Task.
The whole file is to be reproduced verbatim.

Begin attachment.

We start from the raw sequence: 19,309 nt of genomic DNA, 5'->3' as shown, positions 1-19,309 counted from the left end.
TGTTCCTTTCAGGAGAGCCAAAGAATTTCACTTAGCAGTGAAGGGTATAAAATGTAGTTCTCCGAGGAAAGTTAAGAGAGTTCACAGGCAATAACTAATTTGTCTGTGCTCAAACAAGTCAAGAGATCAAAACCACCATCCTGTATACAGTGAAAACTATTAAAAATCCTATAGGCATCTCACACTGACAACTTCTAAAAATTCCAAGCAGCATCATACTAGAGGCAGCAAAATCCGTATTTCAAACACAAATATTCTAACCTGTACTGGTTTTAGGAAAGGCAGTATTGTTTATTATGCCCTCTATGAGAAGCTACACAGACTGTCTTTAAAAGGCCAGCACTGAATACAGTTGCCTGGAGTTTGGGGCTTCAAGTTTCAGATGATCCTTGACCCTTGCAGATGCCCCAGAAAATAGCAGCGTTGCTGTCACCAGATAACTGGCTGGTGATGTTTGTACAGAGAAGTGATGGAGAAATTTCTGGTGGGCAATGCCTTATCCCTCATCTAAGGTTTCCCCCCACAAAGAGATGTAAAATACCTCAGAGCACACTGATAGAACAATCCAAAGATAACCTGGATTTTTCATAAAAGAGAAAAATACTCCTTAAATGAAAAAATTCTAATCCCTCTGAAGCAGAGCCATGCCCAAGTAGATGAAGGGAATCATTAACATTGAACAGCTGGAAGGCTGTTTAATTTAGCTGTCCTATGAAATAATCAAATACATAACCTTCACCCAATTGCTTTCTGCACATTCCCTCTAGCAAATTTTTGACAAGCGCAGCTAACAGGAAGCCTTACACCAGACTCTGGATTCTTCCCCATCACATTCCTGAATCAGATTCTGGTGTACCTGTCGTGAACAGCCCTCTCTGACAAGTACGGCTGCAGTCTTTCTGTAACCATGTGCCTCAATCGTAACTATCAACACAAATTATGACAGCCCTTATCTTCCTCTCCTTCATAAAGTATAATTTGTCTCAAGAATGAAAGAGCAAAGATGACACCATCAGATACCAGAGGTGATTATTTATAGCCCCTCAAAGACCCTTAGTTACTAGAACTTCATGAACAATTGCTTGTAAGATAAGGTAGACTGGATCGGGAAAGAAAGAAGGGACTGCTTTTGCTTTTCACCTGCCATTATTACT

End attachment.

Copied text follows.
We start from the raw sequence: 19,309 nt of genomic DNA, 5'->3' as shown, positions 1-19,309 counted from the left end.
TGTTCCTTTCAGGAGAGCCAAAGAATTTCACTTAGCAGTGAAGGGTATAAAATGTAGTTCTCCGAGGAAAGTTAAGAGAGTTCACAGGCAATAACTAATTTGTCTGTGCTCAAACAAGTCAAGAGATCAAAACCACCATCCTGTATACAGTGAAAACTATTAAAAATCCTATAGGCATCTCACACTGACAACTTCTAAAAATTCCAAGCAGCATCATACTAGAGGCAGCAAAATCCGTATTTCAAACACAAATATTCTAACCTGTACTGGTTTTAGGAAAGGCAGTATTGTTTATTATGCCCTCTATGAGAAGCTACACAGACTGTCTTTAAAAGGCCAGCACTGAATACAGTTGCCTGGAGTTTGGGGCTTCAAGTTTCAGATGATCCTTGACCCTTGCAGATGCCCCAGAAAATAGCAGCGTTGCTGTCACCAGATAACTGGCTGGTGATGTTTGTACAGAGAAGTGATGGAGAAATTTCTGGTGGGCAATGCCTTATCCCTCATCTAAGGTTTCCCCCCACAAAGAGATGTAAAATACCTCAGAGCACACTGATAGAACAATCCAAAGATAACCTGGATTTTTCATAAAAGAGAAAAATACTCCTTAAATGAAAAAATTCTAATCCCTCTGAAGCAGAGCCATGCCCAAGTAGATGAAGGGAATCATTAACATTGAACAGCTGGAAGGCTGTTTAATTTAGCTGTCCTATGAAATAATCAAATACATAACCTTCACCCAATTGCTTTCTGCACATTCCCTCTAGCAAATTTTTGACAAGCGCAGCTAACAGGAAGCCTTACACCAGACTCTGGATTCTTCCCCATCACATTCCTGAATCAGATTCTGGTGTACCTGTCGTGAACAGCCCTCTCTGACAAGTACGGCTGCAGTCTTTCTGTAACCATGTGCCTCAATCGTAACTATCAACACAAATTATGACAGCCCTTATCTTCCTCTCCTTCATAAAGTATAATTTGTCTCAAGAATGAAAGAGCAAAGATGACACCATCAGATACCAGAGGTGATTATTTATAGCCCCTCAAAGACCCTTAGTTACTAGAACTTCATGAACAATTGCTTGTAAGATAAGGTAGACTGGATCGGGAAAGAAAGAAGGGACTGCTTTTGCTTTTCACCTGCCATTATTACT